Deadpool 2

(Leitch, 2018)

This review contains spoilers for the mid-credits scene of Deadpool 2

Ryan Reynolds is back as the Merc with a Mouth, in a movie that proves that lowbrow humor and excessive violence can sometimes be a vehicle for a (mostly) smart and emotionally resonant story.

The greatest strength of Deadpool 2 is its cast. Reynolds, of course, is the obvious star and it feels like he really knows what he’s doing this time around. He plays Deadpool so well, it’s hard to imagine anyone else in the role. But what is really interesting here is the fact that the film allows the supporting cast to outshine its foul-mouthed antihero.

Josh Brolin steps into his second villainous Marvel role this year as Cable, a time-traveling badass with a “Winter Soldier arm” who goes back in time to kill Russell, a 14 year-old boy who murders Cable’s family sometime in the future. Julian Dennison (Bestie-winner of Hunt for the Wilderpeople fame) plays Russell (AKA Fire Fist), the angsty teen who is determined to get revenge on the cruel headmaster who abused him and take out anybody who gets in his way. That plot already sounds stuffed with conflict, but of course Deadpool has to be involved somehow. Motivated by the death of his girlfriend, Deadpool assumes the role of Dadpool, hoping to both protect Russell from Cable and prevent the young mutant from committing murder. While Julian Dennison’s simultaneously hilarious and emotional performance is the best of the entire film, Zazie Beetz also holds her own in a fun, flashy supporting role as Domino, a mutant with the ability to manipulate luck. Beetz is also the only actor who is able to consistently keep up with Reynold’s rapid-fire delivery and quick wit.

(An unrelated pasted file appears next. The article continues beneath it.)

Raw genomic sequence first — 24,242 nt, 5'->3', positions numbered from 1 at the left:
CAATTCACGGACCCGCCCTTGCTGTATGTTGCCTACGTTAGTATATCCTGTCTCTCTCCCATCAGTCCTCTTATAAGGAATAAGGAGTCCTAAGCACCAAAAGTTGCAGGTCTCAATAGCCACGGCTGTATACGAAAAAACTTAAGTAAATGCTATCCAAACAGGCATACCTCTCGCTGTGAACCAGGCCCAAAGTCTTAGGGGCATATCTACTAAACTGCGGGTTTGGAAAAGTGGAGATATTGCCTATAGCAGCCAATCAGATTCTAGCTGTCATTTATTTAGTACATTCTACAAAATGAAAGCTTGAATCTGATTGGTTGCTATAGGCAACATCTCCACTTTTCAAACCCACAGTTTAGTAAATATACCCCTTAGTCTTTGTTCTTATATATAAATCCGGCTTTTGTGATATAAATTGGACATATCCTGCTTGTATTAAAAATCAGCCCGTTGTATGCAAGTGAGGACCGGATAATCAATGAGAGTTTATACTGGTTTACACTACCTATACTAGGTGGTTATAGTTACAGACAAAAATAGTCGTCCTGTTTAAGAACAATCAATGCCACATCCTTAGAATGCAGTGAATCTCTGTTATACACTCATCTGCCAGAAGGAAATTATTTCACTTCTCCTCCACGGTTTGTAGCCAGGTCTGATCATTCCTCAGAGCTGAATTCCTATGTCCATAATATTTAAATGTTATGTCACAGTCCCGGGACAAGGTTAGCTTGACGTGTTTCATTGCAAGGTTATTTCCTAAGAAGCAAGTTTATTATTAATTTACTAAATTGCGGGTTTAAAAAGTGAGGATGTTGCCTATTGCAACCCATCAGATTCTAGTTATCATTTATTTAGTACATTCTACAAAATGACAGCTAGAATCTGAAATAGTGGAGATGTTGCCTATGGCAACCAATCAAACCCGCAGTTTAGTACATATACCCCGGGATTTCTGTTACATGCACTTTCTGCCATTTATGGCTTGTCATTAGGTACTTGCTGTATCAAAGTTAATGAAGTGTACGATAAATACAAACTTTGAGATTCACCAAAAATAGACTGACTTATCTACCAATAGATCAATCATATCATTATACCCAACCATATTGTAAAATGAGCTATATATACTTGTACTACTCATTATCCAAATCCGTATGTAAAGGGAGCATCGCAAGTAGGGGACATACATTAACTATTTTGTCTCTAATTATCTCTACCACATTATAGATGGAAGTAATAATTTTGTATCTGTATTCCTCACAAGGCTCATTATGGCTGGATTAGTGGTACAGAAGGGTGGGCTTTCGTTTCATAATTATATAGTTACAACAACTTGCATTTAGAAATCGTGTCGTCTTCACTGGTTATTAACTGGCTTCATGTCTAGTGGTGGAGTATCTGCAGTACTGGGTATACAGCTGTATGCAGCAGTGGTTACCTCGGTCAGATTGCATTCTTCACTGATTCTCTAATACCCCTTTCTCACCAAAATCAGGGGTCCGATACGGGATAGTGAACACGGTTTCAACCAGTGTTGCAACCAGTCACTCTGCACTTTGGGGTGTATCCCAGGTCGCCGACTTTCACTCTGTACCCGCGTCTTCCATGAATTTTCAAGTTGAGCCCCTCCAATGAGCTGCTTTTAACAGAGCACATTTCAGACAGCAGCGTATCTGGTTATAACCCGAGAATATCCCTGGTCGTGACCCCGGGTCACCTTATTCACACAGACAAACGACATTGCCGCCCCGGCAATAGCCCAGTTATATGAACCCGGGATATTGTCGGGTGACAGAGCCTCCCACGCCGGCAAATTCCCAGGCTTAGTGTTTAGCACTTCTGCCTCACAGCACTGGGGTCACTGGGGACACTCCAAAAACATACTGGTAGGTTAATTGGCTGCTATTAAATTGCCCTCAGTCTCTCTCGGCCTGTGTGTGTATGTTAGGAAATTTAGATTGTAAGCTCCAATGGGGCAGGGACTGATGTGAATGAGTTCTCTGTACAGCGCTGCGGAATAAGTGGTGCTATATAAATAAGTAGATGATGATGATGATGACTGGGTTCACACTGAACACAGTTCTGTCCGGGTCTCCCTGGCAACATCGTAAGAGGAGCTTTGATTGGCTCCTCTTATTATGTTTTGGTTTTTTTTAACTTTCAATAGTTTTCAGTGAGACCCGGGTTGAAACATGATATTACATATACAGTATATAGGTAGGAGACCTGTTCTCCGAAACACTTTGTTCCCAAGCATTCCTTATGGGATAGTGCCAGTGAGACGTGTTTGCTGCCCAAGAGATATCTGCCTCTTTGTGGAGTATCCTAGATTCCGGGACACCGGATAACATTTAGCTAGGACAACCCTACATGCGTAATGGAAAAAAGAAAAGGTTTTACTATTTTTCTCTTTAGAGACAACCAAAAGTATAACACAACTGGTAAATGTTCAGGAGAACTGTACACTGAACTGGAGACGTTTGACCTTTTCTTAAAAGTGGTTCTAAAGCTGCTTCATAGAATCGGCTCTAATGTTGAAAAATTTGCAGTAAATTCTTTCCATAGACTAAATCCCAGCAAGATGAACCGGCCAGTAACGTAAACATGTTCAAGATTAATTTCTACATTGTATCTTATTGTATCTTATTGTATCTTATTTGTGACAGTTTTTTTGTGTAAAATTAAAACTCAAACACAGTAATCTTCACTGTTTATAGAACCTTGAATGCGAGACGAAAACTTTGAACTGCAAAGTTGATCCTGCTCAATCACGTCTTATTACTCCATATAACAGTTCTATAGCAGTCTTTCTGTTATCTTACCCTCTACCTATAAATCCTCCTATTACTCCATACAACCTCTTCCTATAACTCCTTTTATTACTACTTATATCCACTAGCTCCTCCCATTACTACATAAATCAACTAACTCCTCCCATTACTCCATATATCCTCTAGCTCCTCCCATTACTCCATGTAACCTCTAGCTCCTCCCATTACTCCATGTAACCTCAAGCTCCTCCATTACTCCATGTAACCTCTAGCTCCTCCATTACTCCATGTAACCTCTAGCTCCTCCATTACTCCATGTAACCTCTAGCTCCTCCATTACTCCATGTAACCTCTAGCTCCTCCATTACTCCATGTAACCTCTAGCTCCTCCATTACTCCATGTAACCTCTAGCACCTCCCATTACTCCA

All in all, the film is very good. Deadpool 2 is overstuffed— with plot, characters, soundtrack, quips, everything— but, it cleverly weaves its superhero surplus into a two-hour satire of the genre itself. One of the best examples of this is in the mid-credits scene, where (SPOILER) Deadpool goes back in time to kill his character’s (much maligned) iteration in X-Men Origins: Wolverine. The mouthless Deadpool falls to the ground and 2018 Deadpool pops out to tell 2009 Hugh Jackman that he is just “cleaning up the timeline.”

Much like its predecessor, Deadpool 2 is not quite as funny, smart or irreverent as it wants to be. However, it does offer sporadic moments of laugh-out-loud humor, thrilling action, jovial fan service and real emotional depth, which is more than I can say for a lot of other films that have come out this year. ★★★★

 
David Merkle